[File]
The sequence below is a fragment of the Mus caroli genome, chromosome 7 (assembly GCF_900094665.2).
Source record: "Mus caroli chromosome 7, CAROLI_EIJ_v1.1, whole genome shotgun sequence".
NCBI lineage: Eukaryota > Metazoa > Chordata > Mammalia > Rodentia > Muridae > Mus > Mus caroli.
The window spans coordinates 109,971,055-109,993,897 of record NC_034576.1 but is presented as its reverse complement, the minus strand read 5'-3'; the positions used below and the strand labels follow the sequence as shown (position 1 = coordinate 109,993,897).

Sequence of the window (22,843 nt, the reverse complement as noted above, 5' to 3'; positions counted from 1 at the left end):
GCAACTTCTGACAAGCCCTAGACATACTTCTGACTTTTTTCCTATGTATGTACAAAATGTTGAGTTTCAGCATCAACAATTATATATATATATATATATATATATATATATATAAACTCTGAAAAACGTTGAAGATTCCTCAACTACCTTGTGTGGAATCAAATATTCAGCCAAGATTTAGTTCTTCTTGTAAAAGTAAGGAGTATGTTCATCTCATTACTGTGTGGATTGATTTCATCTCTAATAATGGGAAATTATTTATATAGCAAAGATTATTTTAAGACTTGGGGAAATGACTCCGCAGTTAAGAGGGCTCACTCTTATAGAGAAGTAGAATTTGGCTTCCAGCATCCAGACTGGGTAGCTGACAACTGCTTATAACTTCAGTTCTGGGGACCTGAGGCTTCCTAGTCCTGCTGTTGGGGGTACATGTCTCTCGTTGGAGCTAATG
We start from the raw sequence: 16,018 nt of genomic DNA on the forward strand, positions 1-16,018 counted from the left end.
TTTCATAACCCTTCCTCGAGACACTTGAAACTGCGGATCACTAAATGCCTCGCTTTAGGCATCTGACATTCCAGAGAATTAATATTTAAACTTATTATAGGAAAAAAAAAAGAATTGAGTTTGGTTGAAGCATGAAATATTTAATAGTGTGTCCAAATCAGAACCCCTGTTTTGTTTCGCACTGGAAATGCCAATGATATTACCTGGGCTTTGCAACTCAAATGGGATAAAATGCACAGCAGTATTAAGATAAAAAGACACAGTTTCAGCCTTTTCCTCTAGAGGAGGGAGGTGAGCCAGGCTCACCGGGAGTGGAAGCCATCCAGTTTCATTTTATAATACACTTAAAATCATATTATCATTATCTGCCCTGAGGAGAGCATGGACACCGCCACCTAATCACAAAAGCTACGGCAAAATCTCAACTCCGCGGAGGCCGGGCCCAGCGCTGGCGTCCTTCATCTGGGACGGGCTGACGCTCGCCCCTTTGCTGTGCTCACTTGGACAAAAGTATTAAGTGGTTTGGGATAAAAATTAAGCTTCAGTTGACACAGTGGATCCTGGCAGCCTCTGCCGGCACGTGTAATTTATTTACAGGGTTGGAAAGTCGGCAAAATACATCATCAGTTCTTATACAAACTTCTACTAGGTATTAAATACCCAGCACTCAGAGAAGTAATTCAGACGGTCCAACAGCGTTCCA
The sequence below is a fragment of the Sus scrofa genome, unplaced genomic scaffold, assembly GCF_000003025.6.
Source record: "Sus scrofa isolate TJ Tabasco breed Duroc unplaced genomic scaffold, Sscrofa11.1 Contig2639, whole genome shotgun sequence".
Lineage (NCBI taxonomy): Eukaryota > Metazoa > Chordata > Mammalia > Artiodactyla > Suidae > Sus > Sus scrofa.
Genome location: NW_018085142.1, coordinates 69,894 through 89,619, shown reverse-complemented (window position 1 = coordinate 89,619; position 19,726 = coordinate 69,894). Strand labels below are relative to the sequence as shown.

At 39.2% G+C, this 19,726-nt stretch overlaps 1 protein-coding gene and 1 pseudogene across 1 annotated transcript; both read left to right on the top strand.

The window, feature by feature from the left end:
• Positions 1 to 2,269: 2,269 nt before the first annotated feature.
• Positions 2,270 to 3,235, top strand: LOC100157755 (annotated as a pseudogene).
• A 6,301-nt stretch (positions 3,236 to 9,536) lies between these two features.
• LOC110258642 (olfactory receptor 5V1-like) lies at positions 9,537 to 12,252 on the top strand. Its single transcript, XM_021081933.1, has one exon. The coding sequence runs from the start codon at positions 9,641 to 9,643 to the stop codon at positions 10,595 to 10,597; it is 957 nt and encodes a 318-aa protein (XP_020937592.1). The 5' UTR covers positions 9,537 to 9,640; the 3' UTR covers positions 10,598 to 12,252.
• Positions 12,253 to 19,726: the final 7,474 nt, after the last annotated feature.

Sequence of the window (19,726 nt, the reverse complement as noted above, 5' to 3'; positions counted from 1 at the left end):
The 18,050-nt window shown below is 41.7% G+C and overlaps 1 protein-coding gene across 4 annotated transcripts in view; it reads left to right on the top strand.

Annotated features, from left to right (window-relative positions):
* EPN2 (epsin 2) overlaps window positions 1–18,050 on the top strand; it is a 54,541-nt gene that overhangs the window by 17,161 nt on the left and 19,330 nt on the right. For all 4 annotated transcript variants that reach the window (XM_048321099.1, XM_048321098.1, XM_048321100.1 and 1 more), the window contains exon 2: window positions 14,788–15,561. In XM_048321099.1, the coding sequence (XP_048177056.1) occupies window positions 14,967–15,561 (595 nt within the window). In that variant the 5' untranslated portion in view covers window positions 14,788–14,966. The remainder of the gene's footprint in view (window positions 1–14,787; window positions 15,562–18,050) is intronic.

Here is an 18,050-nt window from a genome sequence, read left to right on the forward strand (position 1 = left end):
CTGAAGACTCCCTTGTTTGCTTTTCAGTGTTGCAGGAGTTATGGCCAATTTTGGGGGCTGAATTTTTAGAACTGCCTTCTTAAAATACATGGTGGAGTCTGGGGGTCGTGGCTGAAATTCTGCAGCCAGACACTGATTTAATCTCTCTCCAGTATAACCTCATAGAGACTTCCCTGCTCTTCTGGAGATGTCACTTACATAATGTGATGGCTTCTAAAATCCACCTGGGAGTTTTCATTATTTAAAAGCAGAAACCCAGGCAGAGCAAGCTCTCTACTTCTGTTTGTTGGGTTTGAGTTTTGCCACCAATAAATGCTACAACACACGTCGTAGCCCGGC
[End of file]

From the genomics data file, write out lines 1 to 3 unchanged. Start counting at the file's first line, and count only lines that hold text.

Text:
The sequence below is a fragment of the Mus caroli genome, chromosome 7 (assembly GCF_900094665.2).
Source record: "Mus caroli chromosome 7, CAROLI_EIJ_v1.1, whole genome shotgun sequence".
NCBI lineage: Eukaryota > Metazoa > Chordata > Mammalia > Rodentia > Muridae > Mus > Mus caroli.